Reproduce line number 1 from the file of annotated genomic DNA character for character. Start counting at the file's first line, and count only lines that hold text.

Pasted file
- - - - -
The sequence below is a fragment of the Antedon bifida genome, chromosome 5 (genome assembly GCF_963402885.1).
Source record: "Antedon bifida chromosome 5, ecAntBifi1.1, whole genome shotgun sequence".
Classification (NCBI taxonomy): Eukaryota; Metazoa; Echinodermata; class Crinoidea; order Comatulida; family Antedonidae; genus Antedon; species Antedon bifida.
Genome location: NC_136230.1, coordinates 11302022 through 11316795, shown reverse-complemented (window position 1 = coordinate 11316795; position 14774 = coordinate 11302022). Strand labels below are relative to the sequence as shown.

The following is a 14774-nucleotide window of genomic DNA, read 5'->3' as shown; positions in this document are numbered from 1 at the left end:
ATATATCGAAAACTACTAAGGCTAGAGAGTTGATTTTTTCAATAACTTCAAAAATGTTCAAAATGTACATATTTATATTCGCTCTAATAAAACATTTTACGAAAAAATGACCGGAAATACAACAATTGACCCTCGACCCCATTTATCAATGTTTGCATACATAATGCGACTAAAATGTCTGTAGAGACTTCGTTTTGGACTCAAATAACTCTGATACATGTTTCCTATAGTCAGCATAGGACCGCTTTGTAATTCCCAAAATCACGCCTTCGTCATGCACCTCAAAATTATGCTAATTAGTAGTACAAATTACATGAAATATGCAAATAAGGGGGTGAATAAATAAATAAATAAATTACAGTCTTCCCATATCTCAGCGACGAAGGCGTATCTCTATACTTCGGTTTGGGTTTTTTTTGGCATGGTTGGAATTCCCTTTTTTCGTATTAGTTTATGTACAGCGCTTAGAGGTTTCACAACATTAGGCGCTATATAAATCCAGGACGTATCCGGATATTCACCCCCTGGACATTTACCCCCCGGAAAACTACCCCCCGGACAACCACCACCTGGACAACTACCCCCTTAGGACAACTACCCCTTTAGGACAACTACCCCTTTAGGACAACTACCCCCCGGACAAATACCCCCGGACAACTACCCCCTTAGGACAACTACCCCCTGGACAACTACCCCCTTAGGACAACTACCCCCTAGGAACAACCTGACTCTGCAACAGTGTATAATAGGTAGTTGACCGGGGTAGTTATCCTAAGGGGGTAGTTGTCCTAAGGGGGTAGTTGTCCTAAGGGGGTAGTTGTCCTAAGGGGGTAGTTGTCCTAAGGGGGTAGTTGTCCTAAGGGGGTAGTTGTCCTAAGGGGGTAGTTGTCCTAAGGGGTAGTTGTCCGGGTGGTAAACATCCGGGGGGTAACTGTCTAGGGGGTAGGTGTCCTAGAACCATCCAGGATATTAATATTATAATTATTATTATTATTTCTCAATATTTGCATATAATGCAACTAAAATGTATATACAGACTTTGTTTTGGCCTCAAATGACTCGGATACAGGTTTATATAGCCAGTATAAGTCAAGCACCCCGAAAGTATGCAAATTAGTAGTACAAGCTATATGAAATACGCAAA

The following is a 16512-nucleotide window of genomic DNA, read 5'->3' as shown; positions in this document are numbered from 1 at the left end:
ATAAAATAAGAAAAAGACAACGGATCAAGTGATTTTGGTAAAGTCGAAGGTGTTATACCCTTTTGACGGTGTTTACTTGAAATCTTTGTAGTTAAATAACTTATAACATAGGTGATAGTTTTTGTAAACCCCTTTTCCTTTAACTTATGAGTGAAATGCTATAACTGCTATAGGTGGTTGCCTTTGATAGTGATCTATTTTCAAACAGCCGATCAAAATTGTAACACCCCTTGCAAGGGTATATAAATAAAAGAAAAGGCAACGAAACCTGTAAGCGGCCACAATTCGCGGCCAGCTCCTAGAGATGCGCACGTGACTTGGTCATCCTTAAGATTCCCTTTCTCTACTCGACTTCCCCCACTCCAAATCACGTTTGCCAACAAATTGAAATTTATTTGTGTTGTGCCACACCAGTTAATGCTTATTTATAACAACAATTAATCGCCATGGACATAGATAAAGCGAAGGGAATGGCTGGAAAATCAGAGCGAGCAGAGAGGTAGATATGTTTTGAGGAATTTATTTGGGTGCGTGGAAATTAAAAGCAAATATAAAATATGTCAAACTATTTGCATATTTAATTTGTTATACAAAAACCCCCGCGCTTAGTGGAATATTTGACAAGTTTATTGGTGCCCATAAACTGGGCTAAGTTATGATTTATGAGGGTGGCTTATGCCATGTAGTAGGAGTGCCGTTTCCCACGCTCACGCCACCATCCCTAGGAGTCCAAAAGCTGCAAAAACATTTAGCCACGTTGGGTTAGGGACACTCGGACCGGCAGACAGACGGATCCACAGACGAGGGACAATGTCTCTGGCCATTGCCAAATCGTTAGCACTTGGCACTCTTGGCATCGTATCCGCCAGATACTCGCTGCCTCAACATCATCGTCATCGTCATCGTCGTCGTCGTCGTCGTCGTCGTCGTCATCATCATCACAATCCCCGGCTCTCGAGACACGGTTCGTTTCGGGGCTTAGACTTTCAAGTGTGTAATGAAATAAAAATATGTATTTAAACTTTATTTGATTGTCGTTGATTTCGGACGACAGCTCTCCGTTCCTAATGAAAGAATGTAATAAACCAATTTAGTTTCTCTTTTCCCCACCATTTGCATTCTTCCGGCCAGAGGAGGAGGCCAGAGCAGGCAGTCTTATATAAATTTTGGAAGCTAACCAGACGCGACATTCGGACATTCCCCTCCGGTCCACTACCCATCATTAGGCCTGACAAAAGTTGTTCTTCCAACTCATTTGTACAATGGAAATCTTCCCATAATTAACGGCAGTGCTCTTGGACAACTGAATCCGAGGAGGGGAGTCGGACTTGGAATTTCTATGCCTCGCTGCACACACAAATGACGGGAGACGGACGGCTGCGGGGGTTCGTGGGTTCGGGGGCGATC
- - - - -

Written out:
The sequence below is a fragment of the Antedon bifida genome, chromosome 5 (genome assembly GCF_963402885.1).